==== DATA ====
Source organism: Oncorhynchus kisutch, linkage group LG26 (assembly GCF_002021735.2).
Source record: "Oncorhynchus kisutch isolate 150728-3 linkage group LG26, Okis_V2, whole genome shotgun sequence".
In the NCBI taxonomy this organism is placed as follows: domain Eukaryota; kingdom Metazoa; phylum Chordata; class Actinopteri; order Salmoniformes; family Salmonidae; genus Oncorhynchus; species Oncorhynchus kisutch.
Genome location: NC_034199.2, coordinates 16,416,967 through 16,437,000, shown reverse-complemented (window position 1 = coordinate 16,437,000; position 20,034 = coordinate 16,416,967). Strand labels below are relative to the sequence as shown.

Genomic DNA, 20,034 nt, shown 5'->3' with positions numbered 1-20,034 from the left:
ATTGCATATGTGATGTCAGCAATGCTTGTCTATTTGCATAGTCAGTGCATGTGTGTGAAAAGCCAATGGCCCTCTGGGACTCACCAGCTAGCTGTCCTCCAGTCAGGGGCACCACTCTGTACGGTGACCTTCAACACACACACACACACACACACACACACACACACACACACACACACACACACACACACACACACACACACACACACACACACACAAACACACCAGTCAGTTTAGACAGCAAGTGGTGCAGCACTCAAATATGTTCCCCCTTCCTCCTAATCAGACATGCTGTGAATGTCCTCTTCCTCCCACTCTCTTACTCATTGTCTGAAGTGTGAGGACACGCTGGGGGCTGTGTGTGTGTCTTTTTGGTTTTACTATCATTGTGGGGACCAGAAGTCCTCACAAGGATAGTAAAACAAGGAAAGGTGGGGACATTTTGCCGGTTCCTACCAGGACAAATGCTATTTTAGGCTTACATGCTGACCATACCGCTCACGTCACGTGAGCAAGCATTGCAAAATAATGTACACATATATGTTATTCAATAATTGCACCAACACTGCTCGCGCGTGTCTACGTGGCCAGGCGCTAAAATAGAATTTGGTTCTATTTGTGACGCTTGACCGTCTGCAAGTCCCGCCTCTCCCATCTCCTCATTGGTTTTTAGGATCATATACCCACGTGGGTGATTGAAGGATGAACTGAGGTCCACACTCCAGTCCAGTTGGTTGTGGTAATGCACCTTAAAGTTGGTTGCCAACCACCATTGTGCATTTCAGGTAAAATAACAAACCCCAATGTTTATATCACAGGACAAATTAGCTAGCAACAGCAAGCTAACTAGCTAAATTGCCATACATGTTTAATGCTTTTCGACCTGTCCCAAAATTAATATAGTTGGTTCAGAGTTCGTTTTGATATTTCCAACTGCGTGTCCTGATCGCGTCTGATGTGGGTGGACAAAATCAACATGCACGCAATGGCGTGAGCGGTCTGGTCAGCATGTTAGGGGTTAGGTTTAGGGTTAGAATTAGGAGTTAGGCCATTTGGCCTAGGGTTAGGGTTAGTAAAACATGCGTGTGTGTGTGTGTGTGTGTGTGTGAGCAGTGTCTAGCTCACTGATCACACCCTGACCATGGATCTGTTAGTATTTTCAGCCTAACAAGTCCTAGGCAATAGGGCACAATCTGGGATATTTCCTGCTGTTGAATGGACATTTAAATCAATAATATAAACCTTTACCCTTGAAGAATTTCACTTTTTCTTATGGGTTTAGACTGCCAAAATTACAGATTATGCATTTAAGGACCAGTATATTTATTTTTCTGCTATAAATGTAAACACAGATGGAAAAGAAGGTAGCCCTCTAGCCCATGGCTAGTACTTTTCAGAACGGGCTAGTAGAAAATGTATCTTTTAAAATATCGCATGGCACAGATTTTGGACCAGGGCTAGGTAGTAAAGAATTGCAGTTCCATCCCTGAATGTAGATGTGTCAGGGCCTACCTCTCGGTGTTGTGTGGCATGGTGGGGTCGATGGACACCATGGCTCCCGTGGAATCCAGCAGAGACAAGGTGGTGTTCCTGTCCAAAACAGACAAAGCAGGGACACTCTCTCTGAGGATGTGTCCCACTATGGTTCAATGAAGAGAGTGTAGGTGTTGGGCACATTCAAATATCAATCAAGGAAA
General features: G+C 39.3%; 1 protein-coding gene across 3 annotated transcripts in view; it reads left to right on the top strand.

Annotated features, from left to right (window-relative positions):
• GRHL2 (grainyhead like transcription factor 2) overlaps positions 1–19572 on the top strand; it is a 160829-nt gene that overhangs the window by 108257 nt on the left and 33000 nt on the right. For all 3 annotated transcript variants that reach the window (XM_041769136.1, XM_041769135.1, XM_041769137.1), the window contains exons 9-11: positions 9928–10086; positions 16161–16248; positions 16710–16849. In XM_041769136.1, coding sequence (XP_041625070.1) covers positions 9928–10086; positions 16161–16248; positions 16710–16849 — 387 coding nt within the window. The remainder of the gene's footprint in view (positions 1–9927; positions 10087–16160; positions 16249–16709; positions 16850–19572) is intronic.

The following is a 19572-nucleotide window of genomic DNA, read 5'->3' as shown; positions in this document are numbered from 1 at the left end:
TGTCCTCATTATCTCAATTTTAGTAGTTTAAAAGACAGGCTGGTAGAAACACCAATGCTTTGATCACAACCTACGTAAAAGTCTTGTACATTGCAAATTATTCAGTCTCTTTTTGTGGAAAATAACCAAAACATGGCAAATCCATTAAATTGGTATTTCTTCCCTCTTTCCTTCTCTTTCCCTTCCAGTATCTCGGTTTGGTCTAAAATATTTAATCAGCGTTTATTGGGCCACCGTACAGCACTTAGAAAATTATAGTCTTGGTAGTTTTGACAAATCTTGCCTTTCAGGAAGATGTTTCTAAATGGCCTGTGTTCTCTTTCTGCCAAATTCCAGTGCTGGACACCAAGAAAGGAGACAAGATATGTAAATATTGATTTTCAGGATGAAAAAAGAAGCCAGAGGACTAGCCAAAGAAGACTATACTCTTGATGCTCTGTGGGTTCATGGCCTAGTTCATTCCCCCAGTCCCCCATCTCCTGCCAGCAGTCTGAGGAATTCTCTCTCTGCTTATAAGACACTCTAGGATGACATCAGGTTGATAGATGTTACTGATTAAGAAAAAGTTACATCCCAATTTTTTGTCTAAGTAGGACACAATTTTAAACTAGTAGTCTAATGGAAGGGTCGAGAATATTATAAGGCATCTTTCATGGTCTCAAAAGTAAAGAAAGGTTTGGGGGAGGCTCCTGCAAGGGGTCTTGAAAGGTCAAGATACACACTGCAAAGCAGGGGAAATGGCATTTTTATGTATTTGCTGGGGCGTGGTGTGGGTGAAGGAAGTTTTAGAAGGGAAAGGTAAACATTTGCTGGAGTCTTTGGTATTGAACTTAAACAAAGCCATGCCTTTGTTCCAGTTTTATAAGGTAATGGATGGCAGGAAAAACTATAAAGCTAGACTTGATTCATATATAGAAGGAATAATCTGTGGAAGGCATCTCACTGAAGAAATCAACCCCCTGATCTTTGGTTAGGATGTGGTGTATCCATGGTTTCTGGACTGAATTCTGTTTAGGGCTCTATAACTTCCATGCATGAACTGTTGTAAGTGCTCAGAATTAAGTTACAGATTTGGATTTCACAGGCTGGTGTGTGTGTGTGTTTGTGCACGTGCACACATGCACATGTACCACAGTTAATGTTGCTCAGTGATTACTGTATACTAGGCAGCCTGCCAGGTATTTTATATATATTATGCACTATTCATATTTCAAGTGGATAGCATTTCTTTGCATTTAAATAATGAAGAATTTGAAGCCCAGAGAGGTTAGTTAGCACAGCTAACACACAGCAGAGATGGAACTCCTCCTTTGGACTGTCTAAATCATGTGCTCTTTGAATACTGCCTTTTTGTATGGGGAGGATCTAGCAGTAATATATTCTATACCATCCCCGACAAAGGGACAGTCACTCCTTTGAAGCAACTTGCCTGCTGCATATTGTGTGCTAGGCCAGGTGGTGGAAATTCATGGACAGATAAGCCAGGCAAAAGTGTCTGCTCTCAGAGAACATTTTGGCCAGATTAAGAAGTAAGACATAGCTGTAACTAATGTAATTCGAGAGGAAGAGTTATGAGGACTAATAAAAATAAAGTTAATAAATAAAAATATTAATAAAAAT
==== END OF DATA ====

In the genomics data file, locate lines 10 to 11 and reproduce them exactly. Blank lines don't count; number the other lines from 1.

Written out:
The following is a 19572-nucleotide window of genomic DNA, read 5'->3' as shown; positions in this document are numbered from 1 at the left end:
TGTCCTCATTATCTCAATTTTAGTAGTTTAAAAGACAGGCTGGTAGAAACACCAATGCTTTGATCACAACCTACGTAAAAGTCTTGTACATTGCAAATTATTCAGTCTCTTTTTGTGGAAAATAACCAAAACATGGCAAATCCATTAAATTGGTATTTCTTCCCTCTTTCCTTCTCTTTCCCTTCCAGTATCTCGGTTTGGTCTAAAATATTTAATCAGCGTTTATTGGGCCACCGTACAGCACTTAGAAAATTATAGTCTTGGTAGTTTTGACAAATCTTGCCTTTCAGGAAGATGTTTCTAAATGGCCTGTGTTCTCTTTCTGCCAAATTCCAGTGCTGGACACCAAGAAAGGAGACAAGATATGTAAATATTGATTTTCAGGATGAAAAAAGAAGCCAGAGGACTAGCCAAAGAAGACTATACTCTTGATGCTCTGTGGGTTCATGGCCTAGTTCATTCCCCCAGTCCCCCATCTCCTGCCAGCAGTCTGAGGAATTCTCTCTCTGCTTATAAGACACTCTAGGATGACATCAGGTTGATAGATGTTACTGATTAAGAAAAAGTTACATCCCAATTTTTTGTCTAAGTAGGACACAATTTTAAACTAGTAGTCTAATGGAAGGGTCGAGAATATTATAAGGCATCTTTCATGGTCTCAAAAGTAAAGAAAGGTTTGGGGGAGGCTCCTGCAAGGGGTCTTGAAAGGTCAAGATACACACTGCAAAGCAGGGGAAATGGCATTTTTATGTATTTGCTGGGGCGTGGTGTGGGTGAAGGAAGTTTTAGAAGGGAAAGGTAAACATTTGCTGGAGTCTTTGGTATTGAACTTAAACAAAGCCATGCCTTTGTTCCAGTTTTATAAGGTAATGGATGGCAGGAAAAACTATAAAGCTAGACTTGATTCATATATAGAAGGAATAATCTGTGGAAGGCATCTCACTGAAGAAATCAACCCCCTGATCTTTGGTTAGGATGTGGTGTATCCATGGTTTCTGGACTGAATTCTGTTTAGGGCTCTATAACTTCCATGCATGAACTGTTGTAAGTGCTCAGAATTAAGTTACAGATTTGGATTTCACAGGCTGGTGTGTGTGTGTGTTTGTGCACGTGCACACATGCACATGTACCACAGTTAATGTTGCTCAGTGATTACTGTATACTAGGCAGCCTGCCAGGTATTTTATATATATTATGCACTATTCATATTTCAAGTGGATAGCATTTCTTTGCATTTAAATAATGAAGAATTTGAAGCCCAGAGAGGTTAGTTAGCACAGCTAACACACAGCAGAGATGGAACTCCTCCTTTGGACTGTCTAAATCATGTGCTCTTTGAATACTGCCTTTTTGTATGGGGAGGATCTAGCAGTAATATATTCTATACCATCCCCGACAAAGGGACAGTCACTCCTTTGAAGCAACTTGCCTGCTGCATATTGTGTGCTAGGCCAGGTGGTGGAAATTCATGGACAGATAAGCCAGGCAAAAGTGTCTGCTCTCAGAGAACATTTTGGCCAGATTAAGAAGTAAGACATAGCTGTAACTAATGTAATTCGAGAGGAAGAGTTATGAGGACTAATAAAAATAAAGTTAATAAATAAAAATATTAATAAAAAT